Emily Anjali O’Sheehan
What is it about a flickering candle flame, a blazing campfire, or a glowing hearth that is so entrancing? Why might we stand transfixed by a show of spinning fire-dancers, or gawk at an explosive array of fireworks? It could be the radiant, shape-shifting contours that captivate our senses with pattern and possibility. Maybe the flames are reminiscent of our own life cycles and their part in nature’s continuum. Or perhaps it’s the energy of combustion we find so inspiring- the fire’s transformation of solid matter into light, heat and motion. For whatever reason, flames are of universal appeal, and are certain to draw a crowd.
“one’s first experience of traditional yoga could very well spark a life-long passion.”
With this same elemental attraction, people of all shapes and sizes, ages and ethnicities are being drawn to the the age-old and ever-popular practice of yoga. ‘Yoga’ is to unite. Like moths to a flame, in all corners of the world, human beings are coming together to meditate, to breathe, to bend, and to cultivate a sense physical, mental and spiritual wellness. Be it in an upscale metropolitan yoga studio, in a rural community center, in a park or a neighbor’s backyard, one’s first experience of traditional yoga could very well spark a life-long passion.
“yoga reveals itself in a variety of shapes and expressions.”
Like the ephemeral outline of a crackling fire, yoga reveals itself in a variety of shapes and expressions. Yoga offers a practice for every individual, from the urban achiever to the mountain recluse, providing them each with a more profound understanding of the self. ‘Hatha’ yoga, or asana, refers to the physical postures which have evolved into a myriad of modern-day yogic routines. From the slow and passive Yin yoga to the active and determined Ashtanga, yoga spans the spectrum. A person who seeks to unleash dormant energy might practice Kundalini, while the musically inclined could practice Bhakti, a devotional form of yoga that uses mantra and melody to reach higher levels of consciousness. An intellectual might study Patanjali’s Yoga Sutras, a compilation of Sanskrit verses written some 1500 years ago that outlines the path towards self-realization. Pick and choose your own style of yoga. There is a pattern for every persona.
Just as fire transforms organic matter into boundless energy, yoga helps us to evolve into something more powerful than mere muscle, flesh and bones. Through the physical practice of asana, which in itself strengthens and purifies the body, one learns to endure the fleeting discomforts of everyday life. With practice, we learn patience, self-control, self-mastery and clarity of thought.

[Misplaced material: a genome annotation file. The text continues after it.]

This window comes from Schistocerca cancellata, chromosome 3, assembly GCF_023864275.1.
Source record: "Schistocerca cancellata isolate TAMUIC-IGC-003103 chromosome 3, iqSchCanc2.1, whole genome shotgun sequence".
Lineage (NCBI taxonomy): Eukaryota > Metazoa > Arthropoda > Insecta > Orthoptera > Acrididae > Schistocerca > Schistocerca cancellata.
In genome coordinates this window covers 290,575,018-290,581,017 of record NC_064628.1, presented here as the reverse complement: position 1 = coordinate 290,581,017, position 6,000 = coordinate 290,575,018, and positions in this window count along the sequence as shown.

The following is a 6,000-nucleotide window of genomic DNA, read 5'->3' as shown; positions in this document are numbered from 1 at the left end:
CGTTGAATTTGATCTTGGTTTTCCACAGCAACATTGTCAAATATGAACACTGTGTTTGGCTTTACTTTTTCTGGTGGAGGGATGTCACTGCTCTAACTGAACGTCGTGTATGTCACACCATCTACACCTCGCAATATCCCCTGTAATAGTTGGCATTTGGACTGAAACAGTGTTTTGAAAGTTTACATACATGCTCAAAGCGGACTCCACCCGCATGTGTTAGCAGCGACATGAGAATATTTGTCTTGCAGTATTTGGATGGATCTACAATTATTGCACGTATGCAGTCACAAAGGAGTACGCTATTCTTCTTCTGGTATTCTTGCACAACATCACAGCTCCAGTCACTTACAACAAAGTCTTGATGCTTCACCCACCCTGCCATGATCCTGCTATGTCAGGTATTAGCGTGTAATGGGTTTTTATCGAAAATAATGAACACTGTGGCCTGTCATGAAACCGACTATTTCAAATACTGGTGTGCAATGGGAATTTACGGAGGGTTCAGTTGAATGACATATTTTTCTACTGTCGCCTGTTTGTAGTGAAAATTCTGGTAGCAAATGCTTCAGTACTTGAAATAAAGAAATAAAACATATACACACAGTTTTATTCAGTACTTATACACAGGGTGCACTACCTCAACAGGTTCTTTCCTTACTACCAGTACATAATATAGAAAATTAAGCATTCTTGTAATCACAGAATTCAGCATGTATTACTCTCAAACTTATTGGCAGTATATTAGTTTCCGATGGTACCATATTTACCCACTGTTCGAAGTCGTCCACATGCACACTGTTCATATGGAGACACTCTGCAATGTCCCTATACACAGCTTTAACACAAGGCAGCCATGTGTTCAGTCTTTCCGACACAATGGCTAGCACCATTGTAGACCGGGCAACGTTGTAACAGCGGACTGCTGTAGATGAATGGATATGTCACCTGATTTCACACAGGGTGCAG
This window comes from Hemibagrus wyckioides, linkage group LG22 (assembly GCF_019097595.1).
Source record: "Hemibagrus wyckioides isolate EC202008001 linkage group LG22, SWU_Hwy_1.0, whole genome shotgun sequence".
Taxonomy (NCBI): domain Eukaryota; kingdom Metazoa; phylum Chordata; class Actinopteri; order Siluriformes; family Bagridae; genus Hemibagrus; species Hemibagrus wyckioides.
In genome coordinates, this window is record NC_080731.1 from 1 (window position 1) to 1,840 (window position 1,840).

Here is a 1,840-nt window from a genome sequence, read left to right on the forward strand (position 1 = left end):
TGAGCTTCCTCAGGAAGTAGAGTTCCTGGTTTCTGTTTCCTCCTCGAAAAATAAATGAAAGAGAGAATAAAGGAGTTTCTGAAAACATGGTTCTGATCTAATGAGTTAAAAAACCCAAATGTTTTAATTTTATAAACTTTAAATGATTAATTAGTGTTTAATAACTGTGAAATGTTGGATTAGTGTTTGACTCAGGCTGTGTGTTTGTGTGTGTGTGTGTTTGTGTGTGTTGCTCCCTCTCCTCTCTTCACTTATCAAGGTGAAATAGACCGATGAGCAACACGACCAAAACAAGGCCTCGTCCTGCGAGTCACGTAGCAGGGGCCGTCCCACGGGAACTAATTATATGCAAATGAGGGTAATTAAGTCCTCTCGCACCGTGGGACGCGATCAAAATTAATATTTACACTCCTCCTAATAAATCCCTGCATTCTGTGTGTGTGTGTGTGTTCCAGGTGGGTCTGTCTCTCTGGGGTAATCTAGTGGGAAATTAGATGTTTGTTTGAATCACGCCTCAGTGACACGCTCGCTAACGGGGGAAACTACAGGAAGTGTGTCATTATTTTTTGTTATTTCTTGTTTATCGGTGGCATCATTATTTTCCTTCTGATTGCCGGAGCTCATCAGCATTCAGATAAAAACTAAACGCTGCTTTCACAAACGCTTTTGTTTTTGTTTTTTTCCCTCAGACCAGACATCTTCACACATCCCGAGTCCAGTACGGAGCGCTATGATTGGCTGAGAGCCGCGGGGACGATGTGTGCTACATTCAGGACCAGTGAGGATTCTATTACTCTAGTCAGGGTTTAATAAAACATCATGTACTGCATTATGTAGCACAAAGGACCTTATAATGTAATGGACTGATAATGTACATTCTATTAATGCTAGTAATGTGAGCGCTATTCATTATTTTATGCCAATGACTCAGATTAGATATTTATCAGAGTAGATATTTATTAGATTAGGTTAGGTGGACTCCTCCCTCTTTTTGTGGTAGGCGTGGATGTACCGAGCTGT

“Call it a place of truth, peace, light, love or universal awareness, it’s within each and every one of us,”
Akin to the powerful Hindu deity Shiva, the destroyer and the creator, yogis incinerate old, ingrained, negative thought-patterns, and ignite new flames of compassion, serenity, and luminous potential. Through meditation and breath, the yogi conditions him or herself to see things from a different perspective. Call it a place of truth, peace, light, love or universal awareness, it’s within each and every one of us, and yoga can unveil its mystery.
Should the parallels drawn here between fire and yoga seem like a stretch (pun intended), consider the Indian meditative technique of Tratak –candle gazing. Focus your vision on a burning candle flame, placed at eye-level and surrounded by darkness. Hold your gaze without blinking until tears cleanse the eyes, and repeat. As simple as that, you are practicing yoga: increasing mental alertness and stability, improving memory, focus, and concentration. It wouldn’t be too bold to surmise then, that each and every one of us who has stared into a fire, bewitched by the brilliance of its sparkling flames, is already a nascent yogi…
Inspired to stoke your own yogic flame? You are welcome to join ‘Kaohsiung Yogi’. Find us on Facebook, or join us Wednesday mornings, 10am at Kaohsiung’s Art Museum. Free yoga classes amongst fellow open-hearted beings…
Emily Anjali O’Sheehan is a Hatha, Chakra and Ashtanga teacher; Graduate of ‘Pyramid Yoga’, Koh Phagnan, Thailand (2008) and ‘Himalaya Valley Yoga’, Dharamshala, India (2011).